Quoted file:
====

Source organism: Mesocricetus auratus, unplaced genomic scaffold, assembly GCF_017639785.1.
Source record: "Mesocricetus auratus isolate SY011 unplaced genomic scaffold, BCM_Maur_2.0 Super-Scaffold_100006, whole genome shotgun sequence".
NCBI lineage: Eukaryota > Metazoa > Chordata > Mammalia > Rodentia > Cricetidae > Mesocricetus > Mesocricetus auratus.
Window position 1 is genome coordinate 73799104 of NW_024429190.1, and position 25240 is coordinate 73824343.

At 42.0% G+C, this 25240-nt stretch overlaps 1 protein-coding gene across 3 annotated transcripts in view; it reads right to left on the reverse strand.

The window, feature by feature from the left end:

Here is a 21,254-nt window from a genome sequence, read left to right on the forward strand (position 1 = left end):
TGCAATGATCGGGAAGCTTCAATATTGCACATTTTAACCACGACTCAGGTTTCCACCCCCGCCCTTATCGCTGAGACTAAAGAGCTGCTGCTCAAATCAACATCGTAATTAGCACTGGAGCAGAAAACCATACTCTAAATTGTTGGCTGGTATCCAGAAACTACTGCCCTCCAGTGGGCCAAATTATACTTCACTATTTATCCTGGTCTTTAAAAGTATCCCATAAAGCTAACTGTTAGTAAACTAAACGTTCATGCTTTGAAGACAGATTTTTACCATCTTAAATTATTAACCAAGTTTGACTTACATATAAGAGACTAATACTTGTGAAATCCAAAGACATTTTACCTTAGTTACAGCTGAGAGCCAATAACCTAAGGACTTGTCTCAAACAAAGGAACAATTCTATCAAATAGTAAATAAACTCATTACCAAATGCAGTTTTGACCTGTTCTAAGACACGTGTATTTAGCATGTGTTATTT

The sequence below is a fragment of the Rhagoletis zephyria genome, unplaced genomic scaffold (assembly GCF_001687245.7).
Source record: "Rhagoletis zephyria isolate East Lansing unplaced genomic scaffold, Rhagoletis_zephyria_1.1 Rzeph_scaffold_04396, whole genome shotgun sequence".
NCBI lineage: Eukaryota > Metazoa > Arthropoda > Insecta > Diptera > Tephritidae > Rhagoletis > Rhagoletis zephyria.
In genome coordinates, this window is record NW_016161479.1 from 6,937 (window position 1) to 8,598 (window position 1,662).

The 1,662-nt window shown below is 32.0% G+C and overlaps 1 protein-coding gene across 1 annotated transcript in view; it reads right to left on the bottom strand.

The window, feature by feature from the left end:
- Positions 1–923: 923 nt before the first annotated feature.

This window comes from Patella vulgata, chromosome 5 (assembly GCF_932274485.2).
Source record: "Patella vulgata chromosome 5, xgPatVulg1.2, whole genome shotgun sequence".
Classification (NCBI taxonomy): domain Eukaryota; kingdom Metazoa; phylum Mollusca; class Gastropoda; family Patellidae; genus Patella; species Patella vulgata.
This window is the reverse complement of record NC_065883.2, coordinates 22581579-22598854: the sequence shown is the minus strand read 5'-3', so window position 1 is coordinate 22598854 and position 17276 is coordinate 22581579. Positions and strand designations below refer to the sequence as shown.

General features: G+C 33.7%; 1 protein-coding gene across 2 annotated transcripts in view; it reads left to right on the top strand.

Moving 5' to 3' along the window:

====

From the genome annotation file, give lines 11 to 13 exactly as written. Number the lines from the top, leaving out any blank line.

NCBI lineage: Eukaryota > Metazoa > Arthropoda > Insecta > Diptera > Tephritidae > Rhagoletis > Rhagoletis zephyria.
In genome coordinates, this window is record NW_016161479.1 from 6,937 (window position 1) to 8,598 (window position 1,662).

The 1,662-nt window shown below is 32.0% G+C and overlaps 1 protein-coding gene across 1 annotated transcript in view; it reads right to left on the bottom strand.